It's been eight months since a Saudi Arabian doctor described a previously unknown virus related to SARS. And for most of that time only germ geeks paid much attention.
But in the past few days the new virus — which some would like to call MERS-CoV, for Middle East Respiratory Syndrome Coronavirus — has been making up for lost time.
In one Saudi Arabian hospital, 15 patients have recently struggled with the dangerous virus, and seven have died.
Meanwhile, in northern France, a man who recently returned from Dubai with the virus has infected a patient in the next hospital bed.
Another cluster of cases at a hospital in Jordan, identified retrospectively last year, underscores the pattern. Like SARS, this virus is especially apt to spread within hospitals.
One of the hallmarks of SARS is that about half the cases involved transmission within hospitals, notes Dr. Eric Toner of the University of Pittsburgh's Center for Health Security. And many of the other cases could be traced back to people who got infected in hospitals — both patients and staffers.
Thankfully, the newest coronavirus is not behaving like its cousin the SARS virus, or not yet.
SARS burst on the scene in 2003 after a single infected Chinese man infected an array of travelers staying on the same floor of a Hong Kong hotel. Within weeks, the virus was causing severe illness and death in more than 30 countries.
Ultimately more than 8,000 people got SARS and around 800 died.
By contrast, over the past year the new coronavirus is known to have infected 34 people and killed 18.
So the spread of MERS has been far less explosive than SARS.
At a media briefing over the weekend in Saudi Arabia, Dr. Keiji Fukuda of the World Health Organization noted that person-to-person transmission of the new coronavirus "has remained limited to small clusters, and so far there is no evidence that this virus has the capacity to sustain generalized community transmission."
But you might have noticed that the new virus's apparent mortality rate has been higher so far — 53 percent for MERS versus 10 percent for SARS.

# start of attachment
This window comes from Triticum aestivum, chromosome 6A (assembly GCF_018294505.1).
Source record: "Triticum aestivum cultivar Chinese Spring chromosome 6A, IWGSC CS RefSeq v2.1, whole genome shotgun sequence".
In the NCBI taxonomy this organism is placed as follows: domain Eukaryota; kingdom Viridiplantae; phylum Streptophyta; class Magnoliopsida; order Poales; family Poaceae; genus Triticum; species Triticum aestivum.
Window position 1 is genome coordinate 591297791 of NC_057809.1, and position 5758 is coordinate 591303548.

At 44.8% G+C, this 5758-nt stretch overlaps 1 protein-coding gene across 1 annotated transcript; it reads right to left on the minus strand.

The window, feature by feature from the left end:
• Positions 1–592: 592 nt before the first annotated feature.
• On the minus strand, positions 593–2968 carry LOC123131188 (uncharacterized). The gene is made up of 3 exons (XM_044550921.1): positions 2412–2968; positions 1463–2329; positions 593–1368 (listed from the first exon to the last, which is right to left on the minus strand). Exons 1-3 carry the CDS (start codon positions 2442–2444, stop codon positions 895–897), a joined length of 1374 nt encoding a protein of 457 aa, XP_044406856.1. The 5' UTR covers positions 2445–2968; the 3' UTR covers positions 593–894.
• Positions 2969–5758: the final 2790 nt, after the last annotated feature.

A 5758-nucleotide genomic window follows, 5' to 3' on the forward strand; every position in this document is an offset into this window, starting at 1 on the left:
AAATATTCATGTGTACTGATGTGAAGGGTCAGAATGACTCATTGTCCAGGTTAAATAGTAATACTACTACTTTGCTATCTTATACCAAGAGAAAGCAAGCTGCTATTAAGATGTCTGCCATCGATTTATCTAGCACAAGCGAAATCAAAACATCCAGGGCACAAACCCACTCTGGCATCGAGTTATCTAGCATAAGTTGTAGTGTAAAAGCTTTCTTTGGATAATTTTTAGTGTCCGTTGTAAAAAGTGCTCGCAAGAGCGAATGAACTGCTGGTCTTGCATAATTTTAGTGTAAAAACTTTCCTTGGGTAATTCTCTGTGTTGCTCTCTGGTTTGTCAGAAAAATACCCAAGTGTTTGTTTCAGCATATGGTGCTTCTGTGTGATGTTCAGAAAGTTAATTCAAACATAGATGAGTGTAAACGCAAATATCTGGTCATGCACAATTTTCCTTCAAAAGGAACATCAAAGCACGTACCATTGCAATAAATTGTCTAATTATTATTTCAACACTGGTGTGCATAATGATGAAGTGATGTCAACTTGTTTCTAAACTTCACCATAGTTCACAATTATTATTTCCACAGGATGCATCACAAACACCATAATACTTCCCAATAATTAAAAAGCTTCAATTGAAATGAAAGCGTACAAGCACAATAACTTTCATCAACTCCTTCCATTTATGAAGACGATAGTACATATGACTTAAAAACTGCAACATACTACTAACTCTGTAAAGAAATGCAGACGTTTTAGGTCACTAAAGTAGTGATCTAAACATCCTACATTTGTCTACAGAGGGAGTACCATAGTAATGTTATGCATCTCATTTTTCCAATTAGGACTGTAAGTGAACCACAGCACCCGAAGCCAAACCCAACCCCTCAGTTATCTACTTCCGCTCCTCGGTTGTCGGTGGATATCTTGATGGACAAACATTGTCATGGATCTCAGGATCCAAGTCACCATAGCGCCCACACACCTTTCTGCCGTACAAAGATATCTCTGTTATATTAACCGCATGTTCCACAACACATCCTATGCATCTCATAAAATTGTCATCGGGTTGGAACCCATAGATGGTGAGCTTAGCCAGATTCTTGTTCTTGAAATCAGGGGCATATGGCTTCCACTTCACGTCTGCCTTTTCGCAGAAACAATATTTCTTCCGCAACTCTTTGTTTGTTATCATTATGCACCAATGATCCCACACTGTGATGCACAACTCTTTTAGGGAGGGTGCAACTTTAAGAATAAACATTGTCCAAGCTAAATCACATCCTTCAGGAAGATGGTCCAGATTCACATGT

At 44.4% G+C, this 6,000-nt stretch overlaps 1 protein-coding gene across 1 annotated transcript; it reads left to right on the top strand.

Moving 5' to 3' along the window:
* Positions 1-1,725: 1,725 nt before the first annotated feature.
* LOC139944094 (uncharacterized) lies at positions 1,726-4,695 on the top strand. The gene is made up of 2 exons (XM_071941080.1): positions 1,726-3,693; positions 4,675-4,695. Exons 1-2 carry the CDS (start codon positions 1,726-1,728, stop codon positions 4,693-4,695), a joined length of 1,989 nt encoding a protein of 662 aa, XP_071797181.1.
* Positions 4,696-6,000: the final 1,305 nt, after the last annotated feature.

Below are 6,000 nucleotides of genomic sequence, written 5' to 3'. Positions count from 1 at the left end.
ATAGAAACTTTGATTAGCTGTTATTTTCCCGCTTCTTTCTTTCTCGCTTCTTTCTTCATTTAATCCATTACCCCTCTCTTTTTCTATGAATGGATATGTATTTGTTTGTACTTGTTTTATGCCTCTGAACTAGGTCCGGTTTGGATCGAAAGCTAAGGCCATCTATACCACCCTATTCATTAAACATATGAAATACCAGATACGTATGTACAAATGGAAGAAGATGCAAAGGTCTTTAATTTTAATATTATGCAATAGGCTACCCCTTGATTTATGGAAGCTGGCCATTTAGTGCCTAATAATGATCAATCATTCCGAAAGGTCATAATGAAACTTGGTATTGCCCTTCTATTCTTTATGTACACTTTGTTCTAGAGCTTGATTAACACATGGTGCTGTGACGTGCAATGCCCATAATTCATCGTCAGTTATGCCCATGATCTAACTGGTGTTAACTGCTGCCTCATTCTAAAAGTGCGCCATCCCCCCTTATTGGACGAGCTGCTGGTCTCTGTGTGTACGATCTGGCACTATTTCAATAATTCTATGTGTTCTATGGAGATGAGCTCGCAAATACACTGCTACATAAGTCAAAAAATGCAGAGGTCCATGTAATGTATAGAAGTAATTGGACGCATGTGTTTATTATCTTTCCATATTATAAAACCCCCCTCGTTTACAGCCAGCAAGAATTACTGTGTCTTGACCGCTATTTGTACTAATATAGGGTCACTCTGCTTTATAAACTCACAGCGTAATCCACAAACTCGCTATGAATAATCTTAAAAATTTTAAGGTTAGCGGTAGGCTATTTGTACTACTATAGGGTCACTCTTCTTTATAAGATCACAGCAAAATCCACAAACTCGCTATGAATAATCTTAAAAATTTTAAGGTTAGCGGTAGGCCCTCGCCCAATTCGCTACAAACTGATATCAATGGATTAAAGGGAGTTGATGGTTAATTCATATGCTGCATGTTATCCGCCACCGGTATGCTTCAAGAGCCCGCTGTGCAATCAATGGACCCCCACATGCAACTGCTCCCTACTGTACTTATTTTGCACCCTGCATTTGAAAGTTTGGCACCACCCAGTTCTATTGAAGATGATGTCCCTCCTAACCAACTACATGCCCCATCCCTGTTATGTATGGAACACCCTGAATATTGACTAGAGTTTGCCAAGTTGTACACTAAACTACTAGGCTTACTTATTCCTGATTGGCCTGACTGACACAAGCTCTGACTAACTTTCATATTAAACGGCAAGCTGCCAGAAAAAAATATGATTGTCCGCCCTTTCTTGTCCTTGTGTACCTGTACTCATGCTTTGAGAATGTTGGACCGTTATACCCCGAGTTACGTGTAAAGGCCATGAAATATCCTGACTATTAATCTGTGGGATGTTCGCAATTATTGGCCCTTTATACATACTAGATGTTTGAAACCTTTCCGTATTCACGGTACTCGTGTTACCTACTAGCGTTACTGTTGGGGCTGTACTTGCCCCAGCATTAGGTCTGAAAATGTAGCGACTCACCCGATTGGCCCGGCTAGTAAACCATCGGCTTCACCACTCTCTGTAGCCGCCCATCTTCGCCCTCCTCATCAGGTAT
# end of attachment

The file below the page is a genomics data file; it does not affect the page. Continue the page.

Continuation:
Be careful with these figures, though, because far less is known at this point about the true rate of MERS infections and deaths.
Still, there's no question this new virus is highly lethal, possibly because it massively disrupts its victims' immune responses, perhaps even more so than the SARS virus.
That effect and the size of the recent hospital cluster of MERS cases in Saudi Arabia have grabbed the attention of public health officials.
And the University of Pittsburgh's Toner points out that SARS was so easily transmitted in hospitals because most patients were maximally infectious while there. In other words, they were shedding the most virus several days into their respiratory illness, when they were likely to be hospitalized.
By contrast, patients infected with flu viruses shed maximal virus within the first few days, when they're out and about.
There are pluses and minuses to the propensity of the MERS virus to spread within hospitals. On the minus side, it means hospitals virtually anywhere in the world could find themselves with an infected patient — as the hospital in northern France found out.
But on the plus side, spread of the virus can be halted by strict observance of infection-control precautions by hospital staffs when treating a patient with a respiratory illness of unknown origin. That's largely how SARS was brought under control.
Toner worries that hospitals have largely forgotten that lesson.
"Hospitals were very attuned to respiratory precautions in 2003, at the end of the SARS outbreak," Toner tells Shots. "But they have reverted, at least partially, to their previous practice of being pretty casual about it. We see this every day."
Since MERS seems to be taking advantage of health care facilities as a breeding ground, Toner says the message to hospitals around the world is clear: Wake up!